Report of the International Delegaton Studying the Development of the Mongolian Electoral System, 3-10 December 1991

Publication Date: 
29 Feb 1992

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Introduction

Mongolia comprises 604,103 square miles of magnificent and largely unspoiled land situated between Russia to the north and the People's Republic of China to the south. Over one third of its 2,000,000 or so inhabitants reside in the capital city of Ulaanbaatar (600,000 pop.), in the second city of Darhan (65,000 pop.), or in Erdenet (50,000 pop.). The remainder, some of them nomadic, are distributed throughout the eighteen (18) aimaks (political subdivisions roughly akin to large counties in the United States). The vast majority of the people are of Mongolian descent, and about 75% of them are 35 years of age or younger with 40% being below the age of 16.

Mongolia's history has been shaped primarily by its landlocked isolation between two giant neighbors. Its dominant historical figure is Ghengis Khan whose military conquests from the Pacific to the Mediterranean contributed to a rich and unique culture. Since those imperial days, China and Russia have competed for political and economic dominance over Mongolia. Indeed, the land called Inner Mongolia remains a province of northern China. But since 1924, the current nation of Mongolia (once referred to as Outer Mongolia) has come under the influence of the Soviet Union and has modeled itself on the Soviet political and economic systems.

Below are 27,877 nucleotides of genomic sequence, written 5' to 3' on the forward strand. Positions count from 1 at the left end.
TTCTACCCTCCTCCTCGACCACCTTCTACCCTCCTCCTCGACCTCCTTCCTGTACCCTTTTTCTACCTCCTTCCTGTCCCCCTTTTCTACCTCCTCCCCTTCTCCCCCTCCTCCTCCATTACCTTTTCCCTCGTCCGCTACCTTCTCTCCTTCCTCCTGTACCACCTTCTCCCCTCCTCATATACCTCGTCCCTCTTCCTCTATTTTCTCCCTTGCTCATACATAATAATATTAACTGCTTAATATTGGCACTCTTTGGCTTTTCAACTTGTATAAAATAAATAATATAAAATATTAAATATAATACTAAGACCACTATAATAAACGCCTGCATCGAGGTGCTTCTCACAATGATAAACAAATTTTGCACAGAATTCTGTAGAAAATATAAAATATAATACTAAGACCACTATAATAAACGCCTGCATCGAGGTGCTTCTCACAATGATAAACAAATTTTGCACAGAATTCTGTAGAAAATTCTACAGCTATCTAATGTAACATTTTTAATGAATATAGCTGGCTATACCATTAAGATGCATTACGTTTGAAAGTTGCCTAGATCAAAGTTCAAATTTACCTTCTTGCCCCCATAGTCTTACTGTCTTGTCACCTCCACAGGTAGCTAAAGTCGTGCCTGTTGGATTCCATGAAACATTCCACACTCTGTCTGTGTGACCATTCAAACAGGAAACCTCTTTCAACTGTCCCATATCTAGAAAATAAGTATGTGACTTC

It is not surprising, then, that Mongolia is today undergoing the same sort of political and economic reforms and upheavals that currently beset the countries of Eastern Europe and the republics of the former Soviet Union. Yet despite some measure of political confusion and despite the temporary economic dislocations that such fundamental reforms inevitably entail, there are reasons to expect that Mongolia will recover more rapidly than most of its sister soviet socialist states.

First, it seems unlikely that Soviet ideology permeated all stratas of Mongolian society quite as thoroughly as it did in the Soviet republics or Eastern Europe. Soviet communism was, after all, primarily an urban industrialized notion rather than a rural agrarian one. And although we did not have an opportunity to explore this hypothesis first hand in the small towns or countryside, it is a fair bet that the daily lives of many of the rural and nomadic populations were largely unaffected by the prevailing ideology. Moreover, the majority of the population, as noted earlier, are relatively young and thus more amenable to radical changes - especially those that give vent to their energies and ambitions. Already there are signs of adjustment. There is, for example, a robust free-trade market based, it seems, on the U.S. dollar. Privately run "dollar shops" abound while a shopping center composed entirely of privately owned and operated stalls seems to do a lively business. And steps are underway toward even further privitization.

A second reason for optimism is that despite fearful rumors of conservative or reactionary Mongolian People's Revolutionary Party (MPRP) elements, there seemed to us a genuine and determined spirit of reform at all official levels and in all political parties. There are, to be sure, differences over the speed and extent of proposed reforms; but if there really are elements that seek to restore the old order, we did not meet them.

Finally, it should be said that it is probably easier to reform a semi-industrialized nation of two million people than it is a fully industrialized, complex nation of (say) twenty five or fifty million people. The more so in the absence of complicating internal ethnic or national rivalries. From the point of view of those who would provide assistance, then, each dollar of it would undoubtedly go further in Mongolia than in any other reforming soviet socialist republic.